• Glorianna Davenport and Evan Schulman of Tidmarsh Farm received a Visionary Award for their work on the ecological restoration of 250 acres of cranberry bogs and adjacent lands in Plymouth. With support from the Massachusetts Division of Ecological Restoration and partners including the Massachusetts Bays National Estuary Program, this project—which includes a cutting-edge educational and monitoring component (The Living Observatory)—is the largest coastal freshwater wetlands restoration effort to date in the Commonwealth. Although primarily a freshwater wetland restoration effort, the site, which is less than a mile from the coast, will also be suitable for salt marsh migration as sea level rises, making this ecological restoration project a valuable example of strategies for promoting coastal resiliency and climate change adaptation.
  • William S. Spitzer, Vice President for Programs, Exhibits, and Planning at the New England Aquarium received a Visionary Award for his mentoring and professional development efforts in the marine education community. At the aquarium, Billy develops mission-driven exhibits and programs and oversees exhibit design, visitor experience, volunteer and education programs, and strategic planning. Since 2005, Billy has also served as Chair and then as Host Institution Liaison of the New England Ocean Science Education Collaborative (NEOSEC), a regional entity that brings together diverse marine education organizations around collective work and learning. As principal investigator of the National Network for Ocean and Climate Change Interpretation, Billy is also a leader in climate change education in the Gulf of Maine and beyond. This effort has benefitted numerous local marine education organizations and their staff over the past five years, and brought national attention to New England-based resources and expertise on these critical issues.

For a complete list of winners and more information on the awards, see the Gulf of Maine Council website.

Draft Northeast Ocean Plan - On May 25, the Northeast Regional Planning Body (RPB) released the Draft Northeast Regional Ocean Plan for public review and a 60-day public comment period. The RPB is a group of representatives from six New England states, six federally recognized tribes, nine federal agencies, and the New England Fishery Management Council that was formed to better manage the ocean and coasts in the Northeast. The draft plan is the result of a federal Executive Order issued in 2010 that established a national ocean policy and tasked regional planning bodies with developing regional ocean plans. Several years of scientific study, data analysis, public participation, and collaboration have led to a comprehensive characterization of ocean ecosystems and human uses and the subsequent development of a regional ocean plan for the Northeast. Three public meetings will be held in Massachusetts to introduce the plan and solicit public comments. The meetings will be:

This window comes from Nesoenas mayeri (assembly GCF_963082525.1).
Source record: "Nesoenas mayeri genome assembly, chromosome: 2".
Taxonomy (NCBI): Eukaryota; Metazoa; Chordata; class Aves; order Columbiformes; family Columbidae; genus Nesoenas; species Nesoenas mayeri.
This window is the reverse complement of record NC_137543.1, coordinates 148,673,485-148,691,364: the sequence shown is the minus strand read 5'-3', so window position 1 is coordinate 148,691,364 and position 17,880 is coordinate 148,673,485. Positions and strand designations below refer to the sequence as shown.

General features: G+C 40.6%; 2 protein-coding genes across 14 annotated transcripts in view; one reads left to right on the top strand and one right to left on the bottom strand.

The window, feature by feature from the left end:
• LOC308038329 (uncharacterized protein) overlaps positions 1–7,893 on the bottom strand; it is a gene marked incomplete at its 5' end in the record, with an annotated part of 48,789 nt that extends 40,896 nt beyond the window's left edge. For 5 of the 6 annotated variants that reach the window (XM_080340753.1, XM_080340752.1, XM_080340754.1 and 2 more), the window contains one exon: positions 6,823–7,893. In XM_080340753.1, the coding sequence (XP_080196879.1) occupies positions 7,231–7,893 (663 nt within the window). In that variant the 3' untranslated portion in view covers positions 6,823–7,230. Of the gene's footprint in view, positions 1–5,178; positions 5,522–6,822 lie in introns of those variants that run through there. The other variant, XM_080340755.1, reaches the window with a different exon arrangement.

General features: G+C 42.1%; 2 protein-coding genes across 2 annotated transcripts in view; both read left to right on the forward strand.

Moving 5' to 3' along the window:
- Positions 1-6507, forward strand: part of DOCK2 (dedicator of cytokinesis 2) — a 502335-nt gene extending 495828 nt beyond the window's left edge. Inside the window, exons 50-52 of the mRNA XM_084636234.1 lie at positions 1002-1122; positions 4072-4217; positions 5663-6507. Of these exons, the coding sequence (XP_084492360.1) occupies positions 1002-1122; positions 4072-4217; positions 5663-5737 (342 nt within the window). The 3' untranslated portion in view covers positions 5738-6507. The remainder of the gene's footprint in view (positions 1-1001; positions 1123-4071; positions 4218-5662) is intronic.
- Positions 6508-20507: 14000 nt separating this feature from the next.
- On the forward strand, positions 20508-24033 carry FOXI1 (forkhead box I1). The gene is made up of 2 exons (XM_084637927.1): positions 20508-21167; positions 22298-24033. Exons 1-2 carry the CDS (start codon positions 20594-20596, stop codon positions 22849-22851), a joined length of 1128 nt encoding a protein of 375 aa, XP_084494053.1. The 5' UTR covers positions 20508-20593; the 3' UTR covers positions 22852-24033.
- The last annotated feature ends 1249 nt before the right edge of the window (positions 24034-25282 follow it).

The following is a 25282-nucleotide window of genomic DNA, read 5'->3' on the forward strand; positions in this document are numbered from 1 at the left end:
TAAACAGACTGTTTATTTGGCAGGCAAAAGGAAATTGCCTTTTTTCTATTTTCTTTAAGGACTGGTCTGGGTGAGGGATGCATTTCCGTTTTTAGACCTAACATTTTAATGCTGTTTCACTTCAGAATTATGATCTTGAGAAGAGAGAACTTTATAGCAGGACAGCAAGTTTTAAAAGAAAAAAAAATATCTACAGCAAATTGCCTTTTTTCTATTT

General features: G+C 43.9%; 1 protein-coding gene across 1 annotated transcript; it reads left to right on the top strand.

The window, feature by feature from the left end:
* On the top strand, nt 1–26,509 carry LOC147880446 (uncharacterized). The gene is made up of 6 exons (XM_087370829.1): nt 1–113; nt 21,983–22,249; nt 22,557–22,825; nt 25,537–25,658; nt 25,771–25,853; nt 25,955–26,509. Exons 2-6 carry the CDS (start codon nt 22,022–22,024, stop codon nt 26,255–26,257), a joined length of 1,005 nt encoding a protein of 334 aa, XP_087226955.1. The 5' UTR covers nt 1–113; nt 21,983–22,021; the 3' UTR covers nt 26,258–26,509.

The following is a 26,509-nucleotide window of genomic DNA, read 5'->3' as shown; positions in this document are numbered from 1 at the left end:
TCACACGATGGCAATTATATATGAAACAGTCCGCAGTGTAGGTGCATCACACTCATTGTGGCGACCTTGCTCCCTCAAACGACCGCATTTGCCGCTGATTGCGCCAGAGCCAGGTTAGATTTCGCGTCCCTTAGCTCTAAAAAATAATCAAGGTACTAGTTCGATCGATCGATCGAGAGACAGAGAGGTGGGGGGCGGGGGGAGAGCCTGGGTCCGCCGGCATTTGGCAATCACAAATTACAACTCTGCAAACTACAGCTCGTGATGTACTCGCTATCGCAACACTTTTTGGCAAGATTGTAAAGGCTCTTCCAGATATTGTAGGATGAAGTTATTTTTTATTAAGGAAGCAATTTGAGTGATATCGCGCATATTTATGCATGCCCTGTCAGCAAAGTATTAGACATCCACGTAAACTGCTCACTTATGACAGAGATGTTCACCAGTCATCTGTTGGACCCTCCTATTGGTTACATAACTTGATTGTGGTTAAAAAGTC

• Gloucester - June 13, 6:00 p.m.-8:30 p.m. at Maritime Gloucester, 23 Harbor Loop, Gloucester
  • Boston - June 14, 2:00 p.m.-4:30 p.m. at the Executive Office of Environmental Affairs, 100 Cambridge Street, 2nd Floor, Rooms C and D, Boston
  • New Bedford - June 15, 6:00 p.m.-8:30 p.m. at the New Bedford Public Library, 613 Pleasant Street, New Bedford

The RPB invites comments and feedback from those interested in the future of New England’s ocean and its resources. Comments may be provided online or in writing, or by attending one of the public meetings. For more information, including commenting instructions, links to the Northeast Data Portal, and supporting documents, see the Northeast RPB website.

Little River Restoration Project Completed - On May 23, the City of Gloucester, state and local officials, and conservation advocates celebrated the completion of the Little River restoration and resiliency project, which involved day-lighting portions of buried waterway, replacing an aging concrete channel with a natural stream bed, and restoring sensitive coastal wetlands. These efforts have already dramatically improved ecological conditions, eliminated a public safety hazard, reduced flooding risks, and enhanced climate change resiliency in the small coastal stream that flows from Lily Pond to the Annisquam River. The project was funded through a variety of grant sources, the most significant of which was a $400,000 Coastal Resilience Grant from CZM. Additional funding was provided by the City of Gloucester, U.S. Fish and Wildlife Service (USFWS), National Oceanic and Atmospheric Administration (NOAA), and DFG’s Division of Ecological Restoration (DER). For details on the project and the event, see the Executive Office of Energy and Environmental Affairs (EEA) press release.

MassBays Awards Healthy Estuary Grants - On April 22, the Energy and Environmental Affairs (EEA) Secretary Matthew Beaton announced $97,828 in federal grant money to help towns and organizations improve ecosystem health in Massachusetts Bay and Cape Cod Bay. These Healthy Estuaries grants were awarded by the Massachusetts Bays National Estuary Program (MassBays) through CZM with funding from the U.S. Environmental Protection Agency (EPA). The grants are being matched by $99,112 in municipal and private contributions and focus on supporting MassBays mission to protect, restore, and enhance the estuarine resources of the region. The following five grants were awarded:

  • Center for Coastal Studies - $31,986 to conduct an extensive assessment of contaminants of emerging concern in Cape Cod Bay estuaries to evaluate ecological health risks and provide a more complete understanding of how land use patterns affect water quality beyond nutrient contamination.
  • MIT Sea Grant College Program - $28,500 to conduct surveys to identify specific river herring habitat preferences and resource use that will inform ongoing restoration efforts to convert cranberry bogs to natural wetland and restore fish passage in Fresh Pond in Plymouth.